The ‘Pen

The bullpen, which has been a strength of this team for the last few years, had an ERA of 2.75; if you adjust for Lopez’s uncharacteristic 3 run inning due to “Bullpen Phone-gate”, it would go down to about 2.45. That is a very solid crew to finish up games. Affeldt threw 7.1 innings without allowing a run. Romo was in for 9.1 innings, only giving up one run. Cassilla threw an impressive 14.1 innings, allowing only two runs and notching up 10 saves. The bullpen hasn’t missed a beat since losing Wilson for the season. I think this is something that we can count on continuing throughout the season.

Individuals

Obviously, Melky Cabrera has been unbelievable in May. His 51 hits tied the Giants franchise record for most hits in a month (tied with Randy Winn) and he is currently leading the majors in total hits with 78. He beat Willie Mays’ hits record for a month, and being mentioned in the same sentence as The Say Hey Kid is always a good sign. The numbers extend across the board, with 3 HRs, 5 triples, 7 doubles, 17 RBIs, 24 runs scored, and 4 stolen bases. Not to mention flawless fielding and one of the best plays of the year. It made me tired just writing all that. He hit for an amazing .429 average in the month, and his year average of .373 is 2nd, trailing Paul Konerko who is hitting .381 right now. He has done all that while starting 50 out of 51 games. Last year, he displayed some solid durability, so it seems safe to expect the same from him this year.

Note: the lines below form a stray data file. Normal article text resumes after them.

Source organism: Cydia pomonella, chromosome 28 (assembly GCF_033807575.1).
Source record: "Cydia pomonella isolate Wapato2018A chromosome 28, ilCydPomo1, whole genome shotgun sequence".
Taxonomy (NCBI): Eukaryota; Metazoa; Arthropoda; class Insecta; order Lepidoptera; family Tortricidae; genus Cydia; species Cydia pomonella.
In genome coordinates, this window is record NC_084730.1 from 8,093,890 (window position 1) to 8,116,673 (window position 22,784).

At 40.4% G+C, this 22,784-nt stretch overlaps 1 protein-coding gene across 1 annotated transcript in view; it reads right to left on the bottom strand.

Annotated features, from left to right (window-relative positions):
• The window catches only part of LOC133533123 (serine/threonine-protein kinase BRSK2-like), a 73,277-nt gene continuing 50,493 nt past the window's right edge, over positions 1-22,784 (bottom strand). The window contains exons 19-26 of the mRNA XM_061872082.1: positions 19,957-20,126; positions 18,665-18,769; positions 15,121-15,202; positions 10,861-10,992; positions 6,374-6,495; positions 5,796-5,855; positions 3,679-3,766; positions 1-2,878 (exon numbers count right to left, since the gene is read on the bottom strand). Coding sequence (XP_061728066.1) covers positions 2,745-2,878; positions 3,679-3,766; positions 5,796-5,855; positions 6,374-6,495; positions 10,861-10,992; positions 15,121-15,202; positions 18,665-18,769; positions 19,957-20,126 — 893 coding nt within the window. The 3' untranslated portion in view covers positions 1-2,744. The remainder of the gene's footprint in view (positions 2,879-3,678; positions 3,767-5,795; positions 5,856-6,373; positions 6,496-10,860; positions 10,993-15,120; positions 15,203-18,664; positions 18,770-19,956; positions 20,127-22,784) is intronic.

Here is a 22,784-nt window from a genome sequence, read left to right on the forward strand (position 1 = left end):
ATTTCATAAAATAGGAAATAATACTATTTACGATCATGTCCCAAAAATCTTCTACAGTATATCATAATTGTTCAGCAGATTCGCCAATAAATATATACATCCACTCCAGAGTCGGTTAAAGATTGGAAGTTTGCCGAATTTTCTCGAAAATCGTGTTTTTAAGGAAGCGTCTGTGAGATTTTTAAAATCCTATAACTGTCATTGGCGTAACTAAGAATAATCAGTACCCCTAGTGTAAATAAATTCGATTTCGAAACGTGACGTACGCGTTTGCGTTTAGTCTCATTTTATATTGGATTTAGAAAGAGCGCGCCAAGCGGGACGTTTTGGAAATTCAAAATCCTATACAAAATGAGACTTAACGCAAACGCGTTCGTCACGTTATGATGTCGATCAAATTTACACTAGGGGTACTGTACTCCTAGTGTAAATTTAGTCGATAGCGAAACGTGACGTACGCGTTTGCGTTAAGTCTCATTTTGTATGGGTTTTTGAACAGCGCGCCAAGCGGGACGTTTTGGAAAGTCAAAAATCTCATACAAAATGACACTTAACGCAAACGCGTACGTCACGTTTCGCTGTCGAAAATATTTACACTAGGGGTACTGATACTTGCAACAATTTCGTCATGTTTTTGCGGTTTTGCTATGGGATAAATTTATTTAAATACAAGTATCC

With the video game like numbers that Melky put up, it was hard for anyone else to stand out. But Ryan Vogelsong had an amazing month as well. His ERA for the month was 1.51, lower than any other starter. In 6 starts, the Giants won 5 and he was credited with 3 wins and 1 loss. He’s been consistently putting the Giants in a position to win. He leads the team in innings pitched for the month, with 41.2 innings, which is 3rd in the NL behind Hamels and Kershaw, both with 44 innings pitched. It seems undeniable that he is the ace of one of the best pitching rotations in baseball.

Matt Cain actually raised his ERA this past month, but had a good one nonetheless. His May ERA was 3.10, which I think most pitchers would be satisfied with. He also had a rather lucky month, especially for a Giants pitcher; he added 4 wins to his total and only 1 loss. Two of those wins came in starts in which he gave up 4 runs. He also struck out 40 batters in 40.2 innings pitched.

 

Other standout May performances:
Jeremy Affelt – 0.00 ERA, 0.75 WHIP, .130 Opp BA, 7 K, 6.2 IP

Sergio Romo – 0.96 ERA, 0.64 WHIP, .097 Opp BA, 16 K, 9.1 IP, 6 holds

Santiago Casilla – 1.26 ERA, 0.98 WHIP, .193 Opp BA, 12 K, 14.1 IP, 10 saves

 

Angel Pagan – .375 BA, .884 OPS, 13 runs, 11 RBIs, 8 SBs

Gregor Blanco – .315 BA, .884 OPS, 20 runs, 7 RBIs, 5 SBs